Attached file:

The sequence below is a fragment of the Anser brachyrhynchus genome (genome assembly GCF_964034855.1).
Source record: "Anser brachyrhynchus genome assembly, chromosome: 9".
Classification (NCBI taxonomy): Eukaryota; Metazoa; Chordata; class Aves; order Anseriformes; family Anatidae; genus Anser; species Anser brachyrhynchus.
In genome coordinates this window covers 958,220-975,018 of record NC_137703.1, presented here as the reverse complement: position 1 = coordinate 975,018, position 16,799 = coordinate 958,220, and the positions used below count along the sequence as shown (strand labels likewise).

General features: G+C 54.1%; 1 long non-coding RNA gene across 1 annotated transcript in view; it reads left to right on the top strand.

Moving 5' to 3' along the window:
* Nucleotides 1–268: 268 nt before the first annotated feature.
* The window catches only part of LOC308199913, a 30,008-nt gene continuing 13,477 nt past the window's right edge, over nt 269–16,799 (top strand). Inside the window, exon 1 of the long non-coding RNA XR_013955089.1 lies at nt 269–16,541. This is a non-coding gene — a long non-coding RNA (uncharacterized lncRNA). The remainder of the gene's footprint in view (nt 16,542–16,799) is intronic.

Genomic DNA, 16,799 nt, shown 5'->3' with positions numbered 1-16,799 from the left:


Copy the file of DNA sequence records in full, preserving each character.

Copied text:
The sequence below is a fragment of the Anser brachyrhynchus genome (genome assembly GCF_964034855.1).
Source record: "Anser brachyrhynchus genome assembly, chromosome: 9".
Classification (NCBI taxonomy): Eukaryota; Metazoa; Chordata; class Aves; order Anseriformes; family Anatidae; genus Anser; species Anser brachyrhynchus.
In genome coordinates this window covers 958,220-975,018 of record NC_137703.1, presented here as the reverse complement: position 1 = coordinate 975,018, position 16,799 = coordinate 958,220, and the positions used below count along the sequence as shown (strand labels likewise).

General features: G+C 54.1%; 1 long non-coding RNA gene across 1 annotated transcript in view; it reads left to right on the top strand.

Moving 5' to 3' along the window:
* Nucleotides 1–268: 268 nt before the first annotated feature.
* The window catches only part of LOC308199913, a 30,008-nt gene continuing 13,477 nt past the window's right edge, over nt 269–16,799 (top strand). Inside the window, exon 1 of the long non-coding RNA XR_013955089.1 lies at nt 269–16,541. This is a non-coding gene — a long non-coding RNA (uncharacterized lncRNA). The remainder of the gene's footprint in view (nt 16,542–16,799) is intronic.

Genomic DNA, 16,799 nt, shown 5'->3' with positions numbered 1-16,799 from the left: